I’m beginning to feel like an anomaly, because somehow I’ve gotten through 30+ years of teaching without ever groping a student. Harassing students seems to be a common thing. Now Science reports on a big case of sexual misconduct in the field of anthropology, a field that has had reports of problems before.
Although the most recent high-profile cases of sexual harassment in science have arisen in astronomy and biology, many researchers say paleoanthropology also has been rife with sexual misconduct for decades. Fieldwork, often in remote places, can throw senior male faculty and young female students together in situations where the rules about appropriate behavior can be stretched to the breaking point. Senior women report years of unwanted sexual attention in the field, at meetings, and on campus. A widely cited anonymous survey of anthropologists and other field scientists, called the SAFE study and published in July 2014 in PLOS ONE, reported that 64% of the 666 respondents had experienced some sort of sexual harassment, from comments to physical contact, while doing fieldwork.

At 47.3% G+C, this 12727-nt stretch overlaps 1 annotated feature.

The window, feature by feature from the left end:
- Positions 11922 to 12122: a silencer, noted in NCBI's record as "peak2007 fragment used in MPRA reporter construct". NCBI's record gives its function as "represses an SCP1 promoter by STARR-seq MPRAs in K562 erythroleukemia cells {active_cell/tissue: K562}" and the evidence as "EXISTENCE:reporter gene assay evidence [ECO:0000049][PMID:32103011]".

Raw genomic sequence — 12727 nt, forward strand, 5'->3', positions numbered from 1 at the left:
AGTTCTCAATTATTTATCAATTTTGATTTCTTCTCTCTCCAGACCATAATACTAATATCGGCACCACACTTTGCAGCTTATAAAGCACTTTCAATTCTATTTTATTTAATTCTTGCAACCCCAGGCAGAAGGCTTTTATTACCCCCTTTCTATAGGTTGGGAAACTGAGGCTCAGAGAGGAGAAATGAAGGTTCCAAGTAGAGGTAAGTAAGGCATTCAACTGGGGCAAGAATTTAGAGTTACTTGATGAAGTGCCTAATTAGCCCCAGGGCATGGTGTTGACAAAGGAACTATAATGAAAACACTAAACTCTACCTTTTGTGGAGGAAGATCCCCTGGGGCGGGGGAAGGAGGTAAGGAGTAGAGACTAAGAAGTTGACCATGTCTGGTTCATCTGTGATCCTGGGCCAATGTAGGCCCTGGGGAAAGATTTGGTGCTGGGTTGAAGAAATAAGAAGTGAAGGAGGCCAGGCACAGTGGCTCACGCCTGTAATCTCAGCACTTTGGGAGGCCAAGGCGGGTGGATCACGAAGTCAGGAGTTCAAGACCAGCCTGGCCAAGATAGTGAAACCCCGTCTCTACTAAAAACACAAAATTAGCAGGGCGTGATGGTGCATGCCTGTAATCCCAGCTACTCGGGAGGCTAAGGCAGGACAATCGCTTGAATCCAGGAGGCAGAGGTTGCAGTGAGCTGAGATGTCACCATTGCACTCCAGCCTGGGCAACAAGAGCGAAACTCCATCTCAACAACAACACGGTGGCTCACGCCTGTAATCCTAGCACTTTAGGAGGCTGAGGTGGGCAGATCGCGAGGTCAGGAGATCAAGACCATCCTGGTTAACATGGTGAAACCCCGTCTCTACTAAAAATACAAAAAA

Even a few years ago, the research assistant might not even have aired her complaint, as few women—or men—felt emboldened to speak out about harassment. Of the 139 respondents in the SAFE study who said they experienced unwanted physical contact, only 37 had reported it. Those who remained silent may have feared retaliation. Senior paleoanthropologists control access to field sites and fossils, write letters of recommendation, and might end up as reviewers on papers or grant proposals. “The potential for [senior scientists] to make a phone call and kill a careermaking paper feels very real,” says Leslea Hlusko, a paleontologist at the University of California (UC), Berkeley.
You should also read Rebecca Ackermann’s personal account of what it’s like to be targeted for harassment.
This is a gigantic problem for science. It’s not just a few people here and there — it’s pervasive across all disciplines, and it means we’ve lost an unknown number of excellent researchers over the years for an arbitrary reason that only benefits abusers.